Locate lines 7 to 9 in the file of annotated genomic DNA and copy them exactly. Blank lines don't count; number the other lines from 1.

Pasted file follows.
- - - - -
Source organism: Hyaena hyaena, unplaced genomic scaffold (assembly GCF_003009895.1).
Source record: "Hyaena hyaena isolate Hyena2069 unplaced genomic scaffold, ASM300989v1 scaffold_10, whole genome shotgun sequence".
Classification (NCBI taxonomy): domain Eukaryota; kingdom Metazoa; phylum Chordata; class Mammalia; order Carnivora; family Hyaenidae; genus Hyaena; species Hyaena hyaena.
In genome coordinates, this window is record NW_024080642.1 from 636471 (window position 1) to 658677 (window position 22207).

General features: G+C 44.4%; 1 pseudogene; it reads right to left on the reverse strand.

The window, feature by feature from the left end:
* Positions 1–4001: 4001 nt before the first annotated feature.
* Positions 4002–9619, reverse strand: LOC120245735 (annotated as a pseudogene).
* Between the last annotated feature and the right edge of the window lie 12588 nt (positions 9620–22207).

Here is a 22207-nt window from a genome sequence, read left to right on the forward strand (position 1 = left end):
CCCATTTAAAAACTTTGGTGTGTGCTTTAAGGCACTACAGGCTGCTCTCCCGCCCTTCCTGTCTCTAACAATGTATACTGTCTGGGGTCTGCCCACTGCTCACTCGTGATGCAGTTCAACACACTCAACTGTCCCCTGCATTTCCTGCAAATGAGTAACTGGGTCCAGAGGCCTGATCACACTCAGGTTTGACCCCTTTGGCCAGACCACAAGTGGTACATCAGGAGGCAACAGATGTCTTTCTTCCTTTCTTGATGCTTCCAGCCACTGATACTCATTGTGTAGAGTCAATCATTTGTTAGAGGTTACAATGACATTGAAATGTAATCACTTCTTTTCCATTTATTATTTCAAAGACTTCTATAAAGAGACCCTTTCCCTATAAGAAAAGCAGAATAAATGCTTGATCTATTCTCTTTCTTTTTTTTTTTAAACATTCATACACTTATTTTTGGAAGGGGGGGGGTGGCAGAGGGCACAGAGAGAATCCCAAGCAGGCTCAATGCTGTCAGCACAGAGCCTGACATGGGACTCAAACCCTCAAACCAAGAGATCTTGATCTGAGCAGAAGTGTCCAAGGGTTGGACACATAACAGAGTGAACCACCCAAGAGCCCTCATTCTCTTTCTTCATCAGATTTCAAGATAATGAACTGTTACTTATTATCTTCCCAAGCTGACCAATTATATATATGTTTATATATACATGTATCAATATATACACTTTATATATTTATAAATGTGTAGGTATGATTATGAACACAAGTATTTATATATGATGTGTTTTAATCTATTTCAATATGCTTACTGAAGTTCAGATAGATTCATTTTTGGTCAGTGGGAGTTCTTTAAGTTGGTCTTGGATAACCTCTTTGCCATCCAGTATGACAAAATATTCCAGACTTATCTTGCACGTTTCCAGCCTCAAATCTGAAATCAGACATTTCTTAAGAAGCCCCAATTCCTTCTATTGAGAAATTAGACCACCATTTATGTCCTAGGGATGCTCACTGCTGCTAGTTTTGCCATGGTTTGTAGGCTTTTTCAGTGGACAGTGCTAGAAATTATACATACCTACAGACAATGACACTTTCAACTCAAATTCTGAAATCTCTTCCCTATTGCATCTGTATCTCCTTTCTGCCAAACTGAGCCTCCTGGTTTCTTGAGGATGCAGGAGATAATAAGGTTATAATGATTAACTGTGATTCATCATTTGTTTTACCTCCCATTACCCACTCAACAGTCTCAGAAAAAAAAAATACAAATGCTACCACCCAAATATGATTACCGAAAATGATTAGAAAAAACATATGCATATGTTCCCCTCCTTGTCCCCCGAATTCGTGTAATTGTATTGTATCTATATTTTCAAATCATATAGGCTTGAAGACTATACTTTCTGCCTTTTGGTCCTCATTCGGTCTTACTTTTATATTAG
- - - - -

* Positions 1–4001: 4001 nt before the first annotated feature.
* Positions 4002–9619, reverse strand: LOC120245735 (annotated as a pseudogene).
* Between the last annotated feature and the right edge of the window lie 12588 nt (positions 9620–22207).